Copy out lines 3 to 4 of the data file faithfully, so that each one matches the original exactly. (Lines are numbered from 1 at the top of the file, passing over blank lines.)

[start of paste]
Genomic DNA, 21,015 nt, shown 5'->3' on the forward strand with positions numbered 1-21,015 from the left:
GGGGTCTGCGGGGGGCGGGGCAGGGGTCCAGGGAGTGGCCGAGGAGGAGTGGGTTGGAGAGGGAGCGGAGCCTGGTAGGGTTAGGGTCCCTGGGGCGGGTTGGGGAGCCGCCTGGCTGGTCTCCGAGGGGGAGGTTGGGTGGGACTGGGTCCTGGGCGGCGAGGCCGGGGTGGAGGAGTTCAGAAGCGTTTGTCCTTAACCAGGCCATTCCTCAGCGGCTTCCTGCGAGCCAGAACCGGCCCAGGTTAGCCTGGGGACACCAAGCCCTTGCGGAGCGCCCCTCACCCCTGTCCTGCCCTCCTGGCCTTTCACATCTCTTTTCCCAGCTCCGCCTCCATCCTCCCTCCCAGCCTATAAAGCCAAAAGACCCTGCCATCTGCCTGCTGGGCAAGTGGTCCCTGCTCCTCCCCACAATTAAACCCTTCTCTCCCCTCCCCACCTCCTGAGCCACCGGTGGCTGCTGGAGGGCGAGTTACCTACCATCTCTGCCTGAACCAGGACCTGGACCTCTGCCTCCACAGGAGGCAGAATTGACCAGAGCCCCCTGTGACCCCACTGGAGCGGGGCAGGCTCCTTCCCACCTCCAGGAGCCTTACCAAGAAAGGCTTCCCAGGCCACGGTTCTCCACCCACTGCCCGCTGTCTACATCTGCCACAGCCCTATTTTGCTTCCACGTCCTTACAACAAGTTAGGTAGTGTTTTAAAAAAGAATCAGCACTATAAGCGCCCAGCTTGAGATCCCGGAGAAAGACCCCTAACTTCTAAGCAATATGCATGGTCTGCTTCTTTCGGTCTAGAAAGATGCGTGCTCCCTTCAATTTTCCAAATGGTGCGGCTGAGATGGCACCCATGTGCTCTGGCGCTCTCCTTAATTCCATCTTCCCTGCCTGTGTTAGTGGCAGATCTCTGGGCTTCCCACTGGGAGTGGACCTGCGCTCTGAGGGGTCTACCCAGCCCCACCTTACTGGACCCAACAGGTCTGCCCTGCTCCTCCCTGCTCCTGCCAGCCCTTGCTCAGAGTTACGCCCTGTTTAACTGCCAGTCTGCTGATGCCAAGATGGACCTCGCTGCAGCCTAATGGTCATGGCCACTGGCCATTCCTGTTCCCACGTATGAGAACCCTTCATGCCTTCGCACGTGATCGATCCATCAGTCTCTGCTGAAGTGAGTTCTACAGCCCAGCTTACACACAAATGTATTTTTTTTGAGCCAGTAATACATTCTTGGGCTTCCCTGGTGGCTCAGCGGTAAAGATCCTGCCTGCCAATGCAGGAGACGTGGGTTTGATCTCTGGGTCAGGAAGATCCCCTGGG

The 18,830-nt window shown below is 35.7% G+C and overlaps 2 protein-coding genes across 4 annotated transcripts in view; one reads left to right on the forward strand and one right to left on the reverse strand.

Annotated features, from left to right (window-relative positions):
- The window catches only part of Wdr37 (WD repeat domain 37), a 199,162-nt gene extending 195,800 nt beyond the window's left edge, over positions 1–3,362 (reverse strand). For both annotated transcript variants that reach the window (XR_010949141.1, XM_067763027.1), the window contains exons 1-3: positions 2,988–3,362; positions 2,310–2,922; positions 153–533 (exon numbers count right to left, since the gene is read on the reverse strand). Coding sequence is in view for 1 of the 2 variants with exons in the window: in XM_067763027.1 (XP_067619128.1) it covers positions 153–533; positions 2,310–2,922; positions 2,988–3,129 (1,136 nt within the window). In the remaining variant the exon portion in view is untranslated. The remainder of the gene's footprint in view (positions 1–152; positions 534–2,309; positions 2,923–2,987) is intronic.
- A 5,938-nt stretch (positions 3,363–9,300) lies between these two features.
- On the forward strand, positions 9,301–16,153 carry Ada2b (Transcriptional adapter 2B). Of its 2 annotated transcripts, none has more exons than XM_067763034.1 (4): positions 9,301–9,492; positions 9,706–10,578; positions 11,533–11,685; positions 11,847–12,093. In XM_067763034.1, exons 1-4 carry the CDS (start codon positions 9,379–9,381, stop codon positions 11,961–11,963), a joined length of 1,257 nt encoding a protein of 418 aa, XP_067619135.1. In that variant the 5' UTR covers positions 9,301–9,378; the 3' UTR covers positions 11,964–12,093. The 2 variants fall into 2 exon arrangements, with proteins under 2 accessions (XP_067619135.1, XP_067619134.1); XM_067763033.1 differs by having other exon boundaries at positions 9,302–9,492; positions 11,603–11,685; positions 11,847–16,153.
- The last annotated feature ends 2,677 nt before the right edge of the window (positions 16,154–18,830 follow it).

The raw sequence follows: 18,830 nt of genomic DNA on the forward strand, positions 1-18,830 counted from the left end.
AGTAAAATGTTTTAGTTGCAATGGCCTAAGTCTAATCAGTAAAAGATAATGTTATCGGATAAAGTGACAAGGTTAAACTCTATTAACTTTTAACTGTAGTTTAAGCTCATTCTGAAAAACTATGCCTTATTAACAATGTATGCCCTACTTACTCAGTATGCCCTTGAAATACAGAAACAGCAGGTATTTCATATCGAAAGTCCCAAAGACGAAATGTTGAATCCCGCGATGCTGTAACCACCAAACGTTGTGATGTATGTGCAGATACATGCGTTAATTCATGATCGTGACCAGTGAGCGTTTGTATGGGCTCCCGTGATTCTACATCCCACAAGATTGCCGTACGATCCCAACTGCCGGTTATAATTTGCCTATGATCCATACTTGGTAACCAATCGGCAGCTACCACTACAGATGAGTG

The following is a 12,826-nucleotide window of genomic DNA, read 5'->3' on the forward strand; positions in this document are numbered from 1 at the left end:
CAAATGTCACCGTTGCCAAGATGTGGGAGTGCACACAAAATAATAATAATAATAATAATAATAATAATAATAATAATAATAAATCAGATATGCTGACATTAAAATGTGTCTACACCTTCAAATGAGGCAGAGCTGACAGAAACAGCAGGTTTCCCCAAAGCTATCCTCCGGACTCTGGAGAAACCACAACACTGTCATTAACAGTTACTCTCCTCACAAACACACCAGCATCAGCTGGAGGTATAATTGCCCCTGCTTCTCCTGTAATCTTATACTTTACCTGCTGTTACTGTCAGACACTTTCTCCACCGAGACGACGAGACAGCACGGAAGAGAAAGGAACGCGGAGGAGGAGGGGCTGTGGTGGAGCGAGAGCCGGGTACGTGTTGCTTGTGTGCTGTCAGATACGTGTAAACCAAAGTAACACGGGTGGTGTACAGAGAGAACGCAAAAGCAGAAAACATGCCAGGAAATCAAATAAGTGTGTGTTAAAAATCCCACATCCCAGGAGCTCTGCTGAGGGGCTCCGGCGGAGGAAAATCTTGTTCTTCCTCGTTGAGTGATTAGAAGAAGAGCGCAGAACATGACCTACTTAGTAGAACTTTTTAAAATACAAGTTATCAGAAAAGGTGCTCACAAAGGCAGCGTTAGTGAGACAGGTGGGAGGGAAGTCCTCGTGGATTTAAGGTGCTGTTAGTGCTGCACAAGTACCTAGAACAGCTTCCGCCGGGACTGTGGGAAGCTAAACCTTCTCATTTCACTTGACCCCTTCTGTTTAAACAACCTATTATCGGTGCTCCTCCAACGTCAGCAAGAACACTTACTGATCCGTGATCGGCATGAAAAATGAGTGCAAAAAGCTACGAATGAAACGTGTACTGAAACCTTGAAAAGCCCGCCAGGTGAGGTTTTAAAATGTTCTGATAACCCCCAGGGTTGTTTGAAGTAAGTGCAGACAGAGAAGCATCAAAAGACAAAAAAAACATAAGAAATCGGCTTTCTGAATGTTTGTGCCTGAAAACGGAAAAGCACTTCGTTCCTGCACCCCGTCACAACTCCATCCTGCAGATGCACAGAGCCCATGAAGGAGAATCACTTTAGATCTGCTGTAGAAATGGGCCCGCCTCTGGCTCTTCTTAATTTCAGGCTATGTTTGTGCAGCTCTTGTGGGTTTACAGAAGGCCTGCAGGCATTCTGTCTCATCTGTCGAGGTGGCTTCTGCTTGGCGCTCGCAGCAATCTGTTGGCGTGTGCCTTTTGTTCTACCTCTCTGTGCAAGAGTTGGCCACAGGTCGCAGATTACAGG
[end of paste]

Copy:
The 18,830-nt window shown below is 35.7% G+C and overlaps 2 protein-coding genes across 4 annotated transcripts in view; one reads left to right on the forward strand and one right to left on the reverse strand.

Annotated features, from left to right (window-relative positions):